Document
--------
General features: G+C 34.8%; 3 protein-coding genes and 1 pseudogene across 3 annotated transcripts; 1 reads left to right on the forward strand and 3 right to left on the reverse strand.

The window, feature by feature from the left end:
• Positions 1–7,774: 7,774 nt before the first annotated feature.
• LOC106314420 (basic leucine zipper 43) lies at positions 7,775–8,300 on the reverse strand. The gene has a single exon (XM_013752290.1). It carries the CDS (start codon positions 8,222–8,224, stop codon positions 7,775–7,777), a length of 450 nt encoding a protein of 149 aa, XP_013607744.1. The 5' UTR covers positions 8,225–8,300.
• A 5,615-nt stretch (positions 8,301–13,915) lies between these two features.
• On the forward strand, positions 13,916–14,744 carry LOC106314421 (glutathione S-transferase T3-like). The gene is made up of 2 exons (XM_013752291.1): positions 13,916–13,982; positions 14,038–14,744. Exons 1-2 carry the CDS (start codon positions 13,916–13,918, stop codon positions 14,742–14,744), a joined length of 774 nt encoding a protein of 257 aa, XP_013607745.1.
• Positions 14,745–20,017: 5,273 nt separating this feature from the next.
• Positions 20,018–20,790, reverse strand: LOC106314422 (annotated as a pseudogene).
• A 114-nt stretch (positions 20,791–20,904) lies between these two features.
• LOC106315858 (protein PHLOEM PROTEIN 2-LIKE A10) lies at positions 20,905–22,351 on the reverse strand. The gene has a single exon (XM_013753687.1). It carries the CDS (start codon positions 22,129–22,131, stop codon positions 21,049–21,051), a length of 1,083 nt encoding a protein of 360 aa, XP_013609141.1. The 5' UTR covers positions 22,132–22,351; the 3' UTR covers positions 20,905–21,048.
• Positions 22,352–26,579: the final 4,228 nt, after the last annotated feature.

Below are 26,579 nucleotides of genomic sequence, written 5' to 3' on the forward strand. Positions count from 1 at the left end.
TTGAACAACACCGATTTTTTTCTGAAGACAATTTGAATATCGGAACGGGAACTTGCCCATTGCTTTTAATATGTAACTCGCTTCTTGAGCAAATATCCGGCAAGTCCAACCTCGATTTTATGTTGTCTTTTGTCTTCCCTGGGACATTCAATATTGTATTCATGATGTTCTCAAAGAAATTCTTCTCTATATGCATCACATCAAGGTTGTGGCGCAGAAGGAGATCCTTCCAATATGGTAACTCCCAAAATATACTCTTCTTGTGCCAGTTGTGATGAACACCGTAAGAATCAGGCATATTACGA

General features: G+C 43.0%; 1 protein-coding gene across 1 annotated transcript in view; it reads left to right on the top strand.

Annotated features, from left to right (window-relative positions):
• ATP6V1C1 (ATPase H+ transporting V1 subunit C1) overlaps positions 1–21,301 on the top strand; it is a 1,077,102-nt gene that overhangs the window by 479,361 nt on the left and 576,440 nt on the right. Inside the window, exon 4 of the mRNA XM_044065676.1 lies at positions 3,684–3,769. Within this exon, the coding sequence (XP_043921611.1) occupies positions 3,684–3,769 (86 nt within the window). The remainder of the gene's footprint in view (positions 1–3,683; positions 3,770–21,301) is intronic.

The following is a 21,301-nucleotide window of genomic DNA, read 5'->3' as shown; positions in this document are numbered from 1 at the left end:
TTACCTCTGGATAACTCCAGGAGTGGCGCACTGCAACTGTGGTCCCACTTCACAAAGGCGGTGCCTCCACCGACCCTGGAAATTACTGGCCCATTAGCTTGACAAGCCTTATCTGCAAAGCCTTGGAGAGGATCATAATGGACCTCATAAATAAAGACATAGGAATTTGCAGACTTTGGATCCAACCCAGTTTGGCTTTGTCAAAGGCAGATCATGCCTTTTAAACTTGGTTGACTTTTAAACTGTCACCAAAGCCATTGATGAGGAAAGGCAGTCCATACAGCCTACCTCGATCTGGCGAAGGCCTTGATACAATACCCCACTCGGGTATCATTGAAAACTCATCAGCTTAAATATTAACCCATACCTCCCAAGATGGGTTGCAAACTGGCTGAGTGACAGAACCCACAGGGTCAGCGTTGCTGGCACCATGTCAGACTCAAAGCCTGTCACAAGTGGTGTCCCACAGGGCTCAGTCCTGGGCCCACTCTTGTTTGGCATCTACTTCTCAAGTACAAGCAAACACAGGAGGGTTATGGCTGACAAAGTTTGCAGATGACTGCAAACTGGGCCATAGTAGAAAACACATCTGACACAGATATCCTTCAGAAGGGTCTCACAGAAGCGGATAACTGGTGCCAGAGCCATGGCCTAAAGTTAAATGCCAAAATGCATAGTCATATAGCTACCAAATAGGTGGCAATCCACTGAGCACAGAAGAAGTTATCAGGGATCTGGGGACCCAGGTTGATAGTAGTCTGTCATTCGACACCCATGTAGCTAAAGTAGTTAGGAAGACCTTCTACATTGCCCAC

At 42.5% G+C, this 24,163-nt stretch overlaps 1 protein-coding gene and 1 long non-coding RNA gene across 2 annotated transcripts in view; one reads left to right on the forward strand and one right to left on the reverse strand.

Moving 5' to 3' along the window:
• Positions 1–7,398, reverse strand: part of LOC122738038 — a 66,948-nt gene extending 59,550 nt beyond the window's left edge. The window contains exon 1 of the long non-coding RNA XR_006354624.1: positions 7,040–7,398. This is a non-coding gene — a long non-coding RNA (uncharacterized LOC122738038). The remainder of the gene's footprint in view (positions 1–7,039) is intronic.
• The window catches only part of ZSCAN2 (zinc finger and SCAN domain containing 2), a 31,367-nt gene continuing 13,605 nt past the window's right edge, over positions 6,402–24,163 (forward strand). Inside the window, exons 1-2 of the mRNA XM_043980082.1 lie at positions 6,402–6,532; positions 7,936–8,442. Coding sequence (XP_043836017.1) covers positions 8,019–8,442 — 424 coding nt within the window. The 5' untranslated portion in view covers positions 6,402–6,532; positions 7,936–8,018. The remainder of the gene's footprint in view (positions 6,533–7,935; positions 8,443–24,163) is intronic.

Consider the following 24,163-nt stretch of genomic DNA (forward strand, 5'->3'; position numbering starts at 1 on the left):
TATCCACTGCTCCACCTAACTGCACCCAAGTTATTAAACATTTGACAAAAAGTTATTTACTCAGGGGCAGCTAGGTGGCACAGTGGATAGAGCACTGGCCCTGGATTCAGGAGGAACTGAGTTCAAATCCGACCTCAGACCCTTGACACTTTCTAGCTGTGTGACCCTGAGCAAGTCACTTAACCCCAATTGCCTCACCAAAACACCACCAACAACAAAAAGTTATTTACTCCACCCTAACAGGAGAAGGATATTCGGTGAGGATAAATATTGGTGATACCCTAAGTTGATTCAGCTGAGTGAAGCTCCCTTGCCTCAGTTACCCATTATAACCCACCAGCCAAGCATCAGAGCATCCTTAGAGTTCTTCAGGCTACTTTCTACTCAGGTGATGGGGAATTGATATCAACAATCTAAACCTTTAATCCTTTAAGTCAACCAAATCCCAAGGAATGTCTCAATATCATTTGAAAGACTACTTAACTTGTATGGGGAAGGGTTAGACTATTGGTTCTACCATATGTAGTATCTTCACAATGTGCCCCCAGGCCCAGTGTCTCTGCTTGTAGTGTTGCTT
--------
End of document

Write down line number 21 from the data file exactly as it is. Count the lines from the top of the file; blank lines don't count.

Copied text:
• Positions 1–7,398, reverse strand: part of LOC122738038 — a 66,948-nt gene extending 59,550 nt beyond the window's left edge. The window contains exon 1 of the long non-coding RNA XR_006354624.1: positions 7,040–7,398. This is a non-coding gene — a long non-coding RNA (uncharacterized LOC122738038). The remainder of the gene's footprint in view (positions 1–7,039) is intronic.